The day itself was draining but all symptoms were a little less severe than the day before.
That night, there were some similar experiences again but the disruptions were only every hour or so, rather than every 30 minutes.
Overall, more water and paracetamol and lozenges saw the night through.
This body is a crumbled shadow of itself but with symptoms easing off yet again, there was growing hope that all could be rebuilt.
At the time of writing, we are at an impasse.
The throat and head still feel occupied, but there is a strong sense that the tide has turned.
There is no doubt there is some body infrastructure damaged and some healing will take time, we also need to be mindful of long term effects, just as Ukraine and the world will need to do, no matter the outcome of this current war.
For me, there are four more days of isolation. For Ukraine, who knows? If only somebody was able to invite Mr Putin over for a nice cup of Russian tea.
Which reminds me. I need to top up my water again.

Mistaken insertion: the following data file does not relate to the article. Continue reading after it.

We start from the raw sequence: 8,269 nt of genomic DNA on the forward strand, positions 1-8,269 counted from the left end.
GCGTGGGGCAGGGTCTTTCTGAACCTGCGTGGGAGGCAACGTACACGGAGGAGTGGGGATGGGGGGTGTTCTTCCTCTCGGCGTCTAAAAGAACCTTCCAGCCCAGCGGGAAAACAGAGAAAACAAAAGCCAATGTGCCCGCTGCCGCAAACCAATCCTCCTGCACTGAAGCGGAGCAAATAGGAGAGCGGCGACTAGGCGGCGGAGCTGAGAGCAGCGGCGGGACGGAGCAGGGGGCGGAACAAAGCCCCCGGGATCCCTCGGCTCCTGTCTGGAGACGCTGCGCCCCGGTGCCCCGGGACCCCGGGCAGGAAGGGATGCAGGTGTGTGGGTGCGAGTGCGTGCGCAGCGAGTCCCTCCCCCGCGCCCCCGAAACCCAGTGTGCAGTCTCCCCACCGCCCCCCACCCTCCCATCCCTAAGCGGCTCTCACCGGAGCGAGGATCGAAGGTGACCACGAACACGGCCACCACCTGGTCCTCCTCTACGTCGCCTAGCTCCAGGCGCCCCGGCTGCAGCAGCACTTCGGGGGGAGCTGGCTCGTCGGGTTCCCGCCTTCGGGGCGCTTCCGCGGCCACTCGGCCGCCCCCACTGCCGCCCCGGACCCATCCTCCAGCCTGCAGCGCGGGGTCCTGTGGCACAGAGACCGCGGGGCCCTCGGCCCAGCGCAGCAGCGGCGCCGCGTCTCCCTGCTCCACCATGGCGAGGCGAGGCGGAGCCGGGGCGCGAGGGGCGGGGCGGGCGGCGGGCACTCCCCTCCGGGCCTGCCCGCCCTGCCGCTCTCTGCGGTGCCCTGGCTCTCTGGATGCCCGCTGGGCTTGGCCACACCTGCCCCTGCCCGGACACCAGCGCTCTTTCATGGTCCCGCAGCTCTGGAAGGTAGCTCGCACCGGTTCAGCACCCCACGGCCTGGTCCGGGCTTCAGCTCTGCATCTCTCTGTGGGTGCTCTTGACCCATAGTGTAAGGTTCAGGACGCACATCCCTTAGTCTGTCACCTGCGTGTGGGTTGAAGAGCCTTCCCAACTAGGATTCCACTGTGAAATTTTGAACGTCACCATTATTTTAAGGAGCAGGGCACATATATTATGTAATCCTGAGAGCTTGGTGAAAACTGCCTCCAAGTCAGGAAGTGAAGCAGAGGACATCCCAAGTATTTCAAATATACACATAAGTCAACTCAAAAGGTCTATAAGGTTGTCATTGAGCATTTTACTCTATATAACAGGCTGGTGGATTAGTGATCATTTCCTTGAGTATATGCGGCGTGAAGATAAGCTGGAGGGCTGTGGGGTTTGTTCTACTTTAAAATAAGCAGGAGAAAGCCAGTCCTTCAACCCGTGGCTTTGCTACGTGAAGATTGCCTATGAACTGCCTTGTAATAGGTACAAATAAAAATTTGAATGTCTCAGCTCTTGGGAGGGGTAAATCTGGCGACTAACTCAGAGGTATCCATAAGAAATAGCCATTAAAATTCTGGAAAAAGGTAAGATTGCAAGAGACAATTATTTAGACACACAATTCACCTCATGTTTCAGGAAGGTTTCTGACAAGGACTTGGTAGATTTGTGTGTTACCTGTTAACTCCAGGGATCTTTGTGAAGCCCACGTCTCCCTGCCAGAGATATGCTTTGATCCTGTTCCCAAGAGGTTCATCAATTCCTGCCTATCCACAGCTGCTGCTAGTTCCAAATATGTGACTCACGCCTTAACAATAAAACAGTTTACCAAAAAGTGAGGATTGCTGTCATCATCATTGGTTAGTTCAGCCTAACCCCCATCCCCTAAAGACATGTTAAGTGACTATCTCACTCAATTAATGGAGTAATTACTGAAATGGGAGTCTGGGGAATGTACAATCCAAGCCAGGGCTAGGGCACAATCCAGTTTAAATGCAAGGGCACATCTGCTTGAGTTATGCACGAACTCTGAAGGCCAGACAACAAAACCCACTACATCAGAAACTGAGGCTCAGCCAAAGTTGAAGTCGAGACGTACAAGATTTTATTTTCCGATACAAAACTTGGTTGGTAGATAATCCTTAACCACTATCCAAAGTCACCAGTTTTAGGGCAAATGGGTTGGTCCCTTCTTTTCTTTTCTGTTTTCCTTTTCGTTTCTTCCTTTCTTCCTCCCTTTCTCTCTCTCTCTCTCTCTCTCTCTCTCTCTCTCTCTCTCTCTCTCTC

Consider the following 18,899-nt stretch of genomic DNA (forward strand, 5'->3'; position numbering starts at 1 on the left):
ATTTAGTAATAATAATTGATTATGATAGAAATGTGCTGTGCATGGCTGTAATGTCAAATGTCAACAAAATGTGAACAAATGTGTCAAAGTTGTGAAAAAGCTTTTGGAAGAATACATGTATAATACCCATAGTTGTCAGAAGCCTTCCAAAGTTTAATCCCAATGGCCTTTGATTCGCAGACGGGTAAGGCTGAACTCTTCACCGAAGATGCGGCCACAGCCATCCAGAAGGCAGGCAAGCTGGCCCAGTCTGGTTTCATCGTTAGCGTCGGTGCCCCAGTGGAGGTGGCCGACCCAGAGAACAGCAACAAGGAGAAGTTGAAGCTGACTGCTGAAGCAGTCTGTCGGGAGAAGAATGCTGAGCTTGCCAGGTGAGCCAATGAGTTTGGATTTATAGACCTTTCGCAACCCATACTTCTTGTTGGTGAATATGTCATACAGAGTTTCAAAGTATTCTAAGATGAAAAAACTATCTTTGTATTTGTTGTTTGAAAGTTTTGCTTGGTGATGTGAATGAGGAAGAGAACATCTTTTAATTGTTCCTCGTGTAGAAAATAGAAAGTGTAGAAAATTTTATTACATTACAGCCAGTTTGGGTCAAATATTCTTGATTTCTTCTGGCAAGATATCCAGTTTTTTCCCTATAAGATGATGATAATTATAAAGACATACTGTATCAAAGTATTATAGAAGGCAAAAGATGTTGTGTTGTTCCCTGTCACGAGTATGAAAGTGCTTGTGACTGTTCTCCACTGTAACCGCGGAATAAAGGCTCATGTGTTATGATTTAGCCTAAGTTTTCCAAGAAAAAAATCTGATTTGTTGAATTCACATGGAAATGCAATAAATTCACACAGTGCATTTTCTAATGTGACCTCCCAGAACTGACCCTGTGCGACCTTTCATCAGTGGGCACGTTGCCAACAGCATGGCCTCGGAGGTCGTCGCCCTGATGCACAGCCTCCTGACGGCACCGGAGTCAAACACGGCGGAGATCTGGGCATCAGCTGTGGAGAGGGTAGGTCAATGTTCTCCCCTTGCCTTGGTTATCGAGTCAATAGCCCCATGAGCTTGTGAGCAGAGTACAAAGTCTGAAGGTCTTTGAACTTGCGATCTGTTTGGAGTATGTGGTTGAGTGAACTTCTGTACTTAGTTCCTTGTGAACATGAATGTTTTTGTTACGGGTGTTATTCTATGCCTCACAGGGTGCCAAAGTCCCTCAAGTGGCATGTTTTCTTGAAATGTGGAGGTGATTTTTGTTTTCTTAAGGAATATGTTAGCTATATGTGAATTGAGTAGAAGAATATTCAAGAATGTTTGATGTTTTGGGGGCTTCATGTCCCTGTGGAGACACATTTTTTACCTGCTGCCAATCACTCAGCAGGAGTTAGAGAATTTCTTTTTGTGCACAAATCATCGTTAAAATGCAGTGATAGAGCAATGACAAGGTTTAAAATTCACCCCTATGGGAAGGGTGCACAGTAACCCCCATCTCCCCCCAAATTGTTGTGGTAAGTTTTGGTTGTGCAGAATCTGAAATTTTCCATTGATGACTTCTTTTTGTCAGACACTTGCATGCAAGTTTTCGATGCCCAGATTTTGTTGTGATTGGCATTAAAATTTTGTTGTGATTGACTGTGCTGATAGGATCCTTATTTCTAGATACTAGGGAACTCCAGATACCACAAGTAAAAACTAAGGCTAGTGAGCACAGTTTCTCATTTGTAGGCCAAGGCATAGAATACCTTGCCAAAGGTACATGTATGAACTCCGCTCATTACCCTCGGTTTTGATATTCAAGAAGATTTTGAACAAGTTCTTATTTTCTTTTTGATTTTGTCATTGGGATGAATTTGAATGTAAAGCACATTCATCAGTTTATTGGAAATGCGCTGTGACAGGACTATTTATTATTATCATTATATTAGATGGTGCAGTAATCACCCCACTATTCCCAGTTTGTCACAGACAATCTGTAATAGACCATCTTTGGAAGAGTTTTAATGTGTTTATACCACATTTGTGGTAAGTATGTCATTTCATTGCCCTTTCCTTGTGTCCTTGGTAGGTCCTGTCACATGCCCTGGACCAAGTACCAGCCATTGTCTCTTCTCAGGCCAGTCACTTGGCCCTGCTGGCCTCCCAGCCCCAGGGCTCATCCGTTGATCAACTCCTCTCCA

There is much to unpack here, for all of us, and my first hope is that we can move beyond slogans and political tribalism, and actually show the earnest courage to speak truth to power and speak truth to the dumb-headed conspiracy theories that people take harbour in to save themselves from having to actually put on adult clothes and move forward constructively for all.
There is also a great sign of human decency. Hearing about friends and families popping out to do shopping or run errands for the house bound, is a smaller version of the clarity of the human enterprise that can inspire us in times of great disruption, just like the way the comedian-turned-president, Volodymyr Zelenskyy, has found clarity in his calling of being a statesmanlike leader. If only we didn’t need turbulence to shake these qualities loose, but we should still grab them and nurture them when they appear.